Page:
The Biden administration is making plans to hastily restore the Trump-era “Remain in Mexico” policy that needs asylum seekers at the U.S. southern border to keep waiting in Mexico till their matters are heard.
In a statement, a DHS spokesperson said while citing Migrant Protection Protocols “As we have previously stated, we are required by court order to reimplement MPP.”
Reimplementation of MPP
The spokesperson further added “In compliance with the court order, we are working to reimplement MPP as promptly as possible.
We cannot do so until we have an independent agreement from the government of Mexico to accept those we seek to enroll in MPP. We will communicate to the court and the public the timing of reimplementation when we are prepared to do so.”
Set up by the Trump administration back in January 2019, the “Remain in Mexico” policy, or MPP, sent back migrants to Mexico to keep them waiting for asylum hearings rather than letting them stay in the United States.
Adult Migrants to Be Allowed to Get Covid-19 Vaccine
According to two government immigration officials who spoke to Axios, under the reinstated policy, adult migrants will also be provided with the opportunity to get a COVID-19 vaccine.
Earlier this month, the Department of Homeland Security stated that it was set to reinstate MPP by the middle of November in consideration of a court order that was held by the Supreme Court, even as DHS put efforts to rescind the program by a separate method.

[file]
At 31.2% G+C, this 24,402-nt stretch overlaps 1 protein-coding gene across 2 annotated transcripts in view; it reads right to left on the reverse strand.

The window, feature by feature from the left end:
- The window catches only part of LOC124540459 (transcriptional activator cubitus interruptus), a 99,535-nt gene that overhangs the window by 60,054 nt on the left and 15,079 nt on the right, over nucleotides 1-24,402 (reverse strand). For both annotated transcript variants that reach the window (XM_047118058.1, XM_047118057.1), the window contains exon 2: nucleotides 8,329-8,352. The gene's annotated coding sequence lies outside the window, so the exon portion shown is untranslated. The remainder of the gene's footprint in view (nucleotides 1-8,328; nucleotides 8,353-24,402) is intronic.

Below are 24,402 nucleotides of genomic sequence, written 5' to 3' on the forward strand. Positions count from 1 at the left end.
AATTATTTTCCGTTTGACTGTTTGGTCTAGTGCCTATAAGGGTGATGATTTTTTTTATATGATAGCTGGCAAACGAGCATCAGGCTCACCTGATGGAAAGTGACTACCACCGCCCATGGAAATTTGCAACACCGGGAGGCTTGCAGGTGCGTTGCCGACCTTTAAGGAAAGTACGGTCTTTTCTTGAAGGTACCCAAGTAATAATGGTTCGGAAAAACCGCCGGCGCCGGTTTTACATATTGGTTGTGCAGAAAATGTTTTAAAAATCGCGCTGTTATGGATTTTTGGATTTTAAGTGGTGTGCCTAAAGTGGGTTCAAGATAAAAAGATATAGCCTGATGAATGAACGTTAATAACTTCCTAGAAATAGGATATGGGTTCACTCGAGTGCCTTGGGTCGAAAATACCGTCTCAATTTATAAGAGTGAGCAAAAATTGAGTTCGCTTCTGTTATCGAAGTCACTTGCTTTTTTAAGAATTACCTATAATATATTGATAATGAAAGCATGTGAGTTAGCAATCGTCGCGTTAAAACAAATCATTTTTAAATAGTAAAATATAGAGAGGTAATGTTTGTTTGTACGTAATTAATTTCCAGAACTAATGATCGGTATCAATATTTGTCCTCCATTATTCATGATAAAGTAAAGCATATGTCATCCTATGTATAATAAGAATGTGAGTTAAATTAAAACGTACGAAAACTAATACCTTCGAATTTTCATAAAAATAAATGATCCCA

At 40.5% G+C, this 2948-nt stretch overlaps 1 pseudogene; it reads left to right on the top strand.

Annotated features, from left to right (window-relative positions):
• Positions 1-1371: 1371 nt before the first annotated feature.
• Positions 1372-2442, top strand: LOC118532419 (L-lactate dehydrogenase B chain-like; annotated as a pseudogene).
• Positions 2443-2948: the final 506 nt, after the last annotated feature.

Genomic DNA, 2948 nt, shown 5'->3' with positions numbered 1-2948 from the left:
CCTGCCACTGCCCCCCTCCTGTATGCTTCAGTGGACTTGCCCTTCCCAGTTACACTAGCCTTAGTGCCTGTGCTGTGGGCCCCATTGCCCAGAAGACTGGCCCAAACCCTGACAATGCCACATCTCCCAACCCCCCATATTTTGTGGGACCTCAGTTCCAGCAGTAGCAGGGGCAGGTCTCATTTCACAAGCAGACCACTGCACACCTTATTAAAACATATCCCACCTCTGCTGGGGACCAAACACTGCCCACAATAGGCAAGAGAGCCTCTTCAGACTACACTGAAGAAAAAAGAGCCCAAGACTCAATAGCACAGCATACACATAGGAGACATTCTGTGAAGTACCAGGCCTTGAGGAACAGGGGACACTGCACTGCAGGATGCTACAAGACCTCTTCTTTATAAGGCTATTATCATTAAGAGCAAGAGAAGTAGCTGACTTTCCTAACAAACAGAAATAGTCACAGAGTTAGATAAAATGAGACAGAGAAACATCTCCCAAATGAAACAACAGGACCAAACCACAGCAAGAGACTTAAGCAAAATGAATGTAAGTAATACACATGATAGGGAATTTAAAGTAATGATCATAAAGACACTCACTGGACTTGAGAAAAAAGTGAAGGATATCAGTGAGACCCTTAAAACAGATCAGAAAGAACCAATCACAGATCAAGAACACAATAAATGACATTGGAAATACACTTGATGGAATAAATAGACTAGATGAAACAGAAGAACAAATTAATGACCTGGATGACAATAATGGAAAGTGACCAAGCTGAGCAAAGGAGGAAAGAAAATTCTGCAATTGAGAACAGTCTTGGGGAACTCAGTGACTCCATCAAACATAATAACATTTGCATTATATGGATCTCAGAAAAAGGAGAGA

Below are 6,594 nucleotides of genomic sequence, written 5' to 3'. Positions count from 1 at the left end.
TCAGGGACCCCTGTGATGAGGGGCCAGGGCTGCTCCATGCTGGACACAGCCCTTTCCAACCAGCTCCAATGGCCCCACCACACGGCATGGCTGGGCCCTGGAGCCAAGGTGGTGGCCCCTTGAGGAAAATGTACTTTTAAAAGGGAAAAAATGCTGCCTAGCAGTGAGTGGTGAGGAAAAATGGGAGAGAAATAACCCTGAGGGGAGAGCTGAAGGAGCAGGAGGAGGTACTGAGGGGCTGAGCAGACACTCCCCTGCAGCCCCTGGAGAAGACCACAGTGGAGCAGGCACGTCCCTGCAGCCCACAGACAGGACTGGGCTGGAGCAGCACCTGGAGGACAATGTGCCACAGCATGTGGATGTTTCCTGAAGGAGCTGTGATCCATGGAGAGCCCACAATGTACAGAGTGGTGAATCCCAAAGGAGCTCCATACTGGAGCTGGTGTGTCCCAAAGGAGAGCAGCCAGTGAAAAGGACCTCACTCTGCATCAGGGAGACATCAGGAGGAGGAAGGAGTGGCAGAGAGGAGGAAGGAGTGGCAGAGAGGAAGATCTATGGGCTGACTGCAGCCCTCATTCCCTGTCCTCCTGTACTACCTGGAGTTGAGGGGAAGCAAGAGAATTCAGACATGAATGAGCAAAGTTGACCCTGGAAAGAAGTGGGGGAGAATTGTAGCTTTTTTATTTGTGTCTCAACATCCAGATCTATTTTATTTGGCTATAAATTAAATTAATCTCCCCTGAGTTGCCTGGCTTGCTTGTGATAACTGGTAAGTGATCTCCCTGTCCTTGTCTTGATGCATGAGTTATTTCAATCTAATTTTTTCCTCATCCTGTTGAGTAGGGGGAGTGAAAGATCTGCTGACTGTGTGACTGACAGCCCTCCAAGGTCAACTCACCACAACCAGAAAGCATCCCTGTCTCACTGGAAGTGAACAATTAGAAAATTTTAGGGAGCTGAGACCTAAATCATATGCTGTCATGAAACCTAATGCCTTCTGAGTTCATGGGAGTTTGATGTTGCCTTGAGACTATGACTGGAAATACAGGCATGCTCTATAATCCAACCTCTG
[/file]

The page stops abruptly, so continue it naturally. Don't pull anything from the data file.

Supporters of the policy said that it was an efficient program that put up illegal immigrants outside the nation and minimized the “pull factors” that pull other migrants. Critics criticized it saying a brutal policy that kept migrants at risk of violence and bound them to live in filthy situations.
The Biden administration had received an order from a federal judge to “enforce and implement” the policy considering a lawsuit from Missouri and Texas, which stated that the Biden administration’s efforts to abolish it was unlawful and dangerous as well.
The ruling came following Alejandro Mayorkas, who is Homeland Security Secretary, but the stayed on the program in June, saying at the moment that the policy lacked to “adequately or sustainably enhance border management in such a way as to justify the program’s extensive operational burdens and other shortfalls.”